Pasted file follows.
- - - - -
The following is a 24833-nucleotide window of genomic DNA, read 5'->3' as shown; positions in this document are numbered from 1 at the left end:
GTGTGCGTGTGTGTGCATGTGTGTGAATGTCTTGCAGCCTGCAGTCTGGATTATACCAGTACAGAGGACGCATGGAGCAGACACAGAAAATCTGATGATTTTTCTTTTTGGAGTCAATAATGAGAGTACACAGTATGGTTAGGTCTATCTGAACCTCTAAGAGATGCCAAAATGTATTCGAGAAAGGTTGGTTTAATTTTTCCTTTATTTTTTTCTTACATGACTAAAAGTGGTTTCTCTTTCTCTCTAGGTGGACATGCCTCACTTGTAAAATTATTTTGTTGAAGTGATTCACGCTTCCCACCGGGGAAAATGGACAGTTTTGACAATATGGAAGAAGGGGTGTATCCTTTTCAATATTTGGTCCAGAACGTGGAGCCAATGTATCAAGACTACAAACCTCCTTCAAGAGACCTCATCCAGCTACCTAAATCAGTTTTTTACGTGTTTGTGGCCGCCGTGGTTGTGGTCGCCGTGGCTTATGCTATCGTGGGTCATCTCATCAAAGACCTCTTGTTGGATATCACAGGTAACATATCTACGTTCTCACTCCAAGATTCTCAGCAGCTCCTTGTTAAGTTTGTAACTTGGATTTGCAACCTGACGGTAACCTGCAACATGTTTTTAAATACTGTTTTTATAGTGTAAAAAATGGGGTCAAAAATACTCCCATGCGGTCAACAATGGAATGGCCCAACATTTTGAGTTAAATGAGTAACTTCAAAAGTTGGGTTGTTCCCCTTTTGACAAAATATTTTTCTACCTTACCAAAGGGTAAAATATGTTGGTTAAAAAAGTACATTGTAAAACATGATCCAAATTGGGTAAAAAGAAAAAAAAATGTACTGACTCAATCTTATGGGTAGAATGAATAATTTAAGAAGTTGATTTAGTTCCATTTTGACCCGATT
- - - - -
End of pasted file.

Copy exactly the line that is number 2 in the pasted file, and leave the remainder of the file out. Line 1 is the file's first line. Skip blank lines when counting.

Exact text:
GTGTGCGTGTGTGTGCATGTGTGTGAATGTCTTGCAGCCTGCAGTCTGGATTATACCAGTACAGAGGACGCATGGAGCAGACACAGAAAATCTGATGATTTTTCTTTTTGGAGTCAATAATGAGAGTACACAGTATGGTTAGGTCTATCTGAACCTCTAAGAGATGCCAAAATGTATTCGAGAAAGGTTGGTTTAATTTTTCCTTTATTTTTTTCTTACATGACTAAAAGTGGTTTCTCTTTCTCTCTAGGTGGACATGCCTCACTTGTAAAATTATTTTGTTGAAGTGATTCACGCTTCCCACCGGGGAAAATGGACAGTTTTGACAATATGGAAGAAGGGGTGTATCCTTTTCAATATTTGGTCCAGAACGTGGAGCCAATGTATCAAGACTACAAACCTCCTTCAAGAGACCTCATCCAGCTACCTAAATCAGTTTTTTACGTGTTTGTGGCCGCCGTGGTTGTGGTCGCCGTGGCTTATGCTATCGTGGGTCATCTCATCAAAGACCTCTTGTTGGATATCACAGGTAACATATCTACGTTCTCACTCCAAGATTCTCAGCAGCTCCTTGTTAAGTTTGTAACTTGGATTTGCAACCTGACGGTAACCTGCAACATGTTTTTAAATACTGTTTTTATAGTGTAAAAAATGGGGTCAAAAATACTCCCATGCGGTCAACAATGGAATGGCCCAACATTTTGAGTTAAATGAGTAACTTCAAAAGTTGGGTTGTTCCCCTTTTGACAAAATATTTTTCTACCTTACCAAAGGGTAAAATATGTTGGTTAAAAAAGTACATTGTAAAACATGATCCAAATTGGGTAAAAAGAAAAAAAAATGTACTGACTCAATCTTATGGGTAGAATGAATAATTTAAGAAGTTGATTTAGTTCCATTTTGACCCGATT